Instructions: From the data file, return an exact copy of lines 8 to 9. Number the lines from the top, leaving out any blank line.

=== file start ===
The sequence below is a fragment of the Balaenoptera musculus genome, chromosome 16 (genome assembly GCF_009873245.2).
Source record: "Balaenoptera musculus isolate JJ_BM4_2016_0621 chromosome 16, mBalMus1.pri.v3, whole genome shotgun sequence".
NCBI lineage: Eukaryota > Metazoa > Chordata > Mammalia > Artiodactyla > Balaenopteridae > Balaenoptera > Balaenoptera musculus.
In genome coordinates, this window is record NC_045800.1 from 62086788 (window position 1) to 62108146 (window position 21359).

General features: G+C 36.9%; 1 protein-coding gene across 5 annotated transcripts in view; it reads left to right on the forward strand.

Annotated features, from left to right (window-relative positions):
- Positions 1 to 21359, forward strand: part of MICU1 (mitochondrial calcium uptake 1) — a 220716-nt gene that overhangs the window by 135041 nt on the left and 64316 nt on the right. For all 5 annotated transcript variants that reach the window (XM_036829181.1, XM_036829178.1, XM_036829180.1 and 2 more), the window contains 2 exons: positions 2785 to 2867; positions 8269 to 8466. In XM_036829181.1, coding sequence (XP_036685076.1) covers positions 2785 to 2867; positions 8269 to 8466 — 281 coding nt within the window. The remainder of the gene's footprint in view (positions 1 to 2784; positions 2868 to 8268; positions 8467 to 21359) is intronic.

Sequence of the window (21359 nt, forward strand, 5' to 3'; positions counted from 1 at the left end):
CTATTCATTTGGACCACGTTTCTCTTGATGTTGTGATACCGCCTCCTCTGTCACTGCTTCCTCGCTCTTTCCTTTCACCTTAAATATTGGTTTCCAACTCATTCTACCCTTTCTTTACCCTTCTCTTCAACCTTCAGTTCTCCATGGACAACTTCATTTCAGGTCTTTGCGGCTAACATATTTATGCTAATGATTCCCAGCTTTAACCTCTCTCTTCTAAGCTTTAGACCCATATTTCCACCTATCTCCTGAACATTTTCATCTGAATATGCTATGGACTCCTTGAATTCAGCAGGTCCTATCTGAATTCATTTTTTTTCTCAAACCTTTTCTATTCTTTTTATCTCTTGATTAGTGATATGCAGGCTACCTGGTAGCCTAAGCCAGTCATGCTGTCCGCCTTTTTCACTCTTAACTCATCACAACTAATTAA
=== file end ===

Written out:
Sequence of the window (21359 nt, forward strand, 5' to 3'; positions counted from 1 at the left end):
CTATTCATTTGGACCACGTTTCTCTTGATGTTGTGATACCGCCTCCTCTGTCACTGCTTCCTCGCTCTTTCCTTTCACCTTAAATATTGGTTTCCAACTCATTCTACCCTTTCTTTACCCTTCTCTTCAACCTTCAGTTCTCCATGGACAACTTCATTTCAGGTCTTTGCGGCTAACATATTTATGCTAATGATTCCCAGCTTTAACCTCTCTCTTCTAAGCTTTAGACCCATATTTCCACCTATCTCCTGAACATTTTCATCTGAATATGCTATGGACTCCTTGAATTCAGCAGGTCCTATCTGAATTCATTTTTTTTCTCAAACCTTTTCTATTCTTTTTATCTCTTGATTAGTGATATGCAGGCTACCTGGTAGCCTAAGCCAGTCATGCTGTCCGCCTTTTTCACTCTTAACTCATCACAACTAATTAA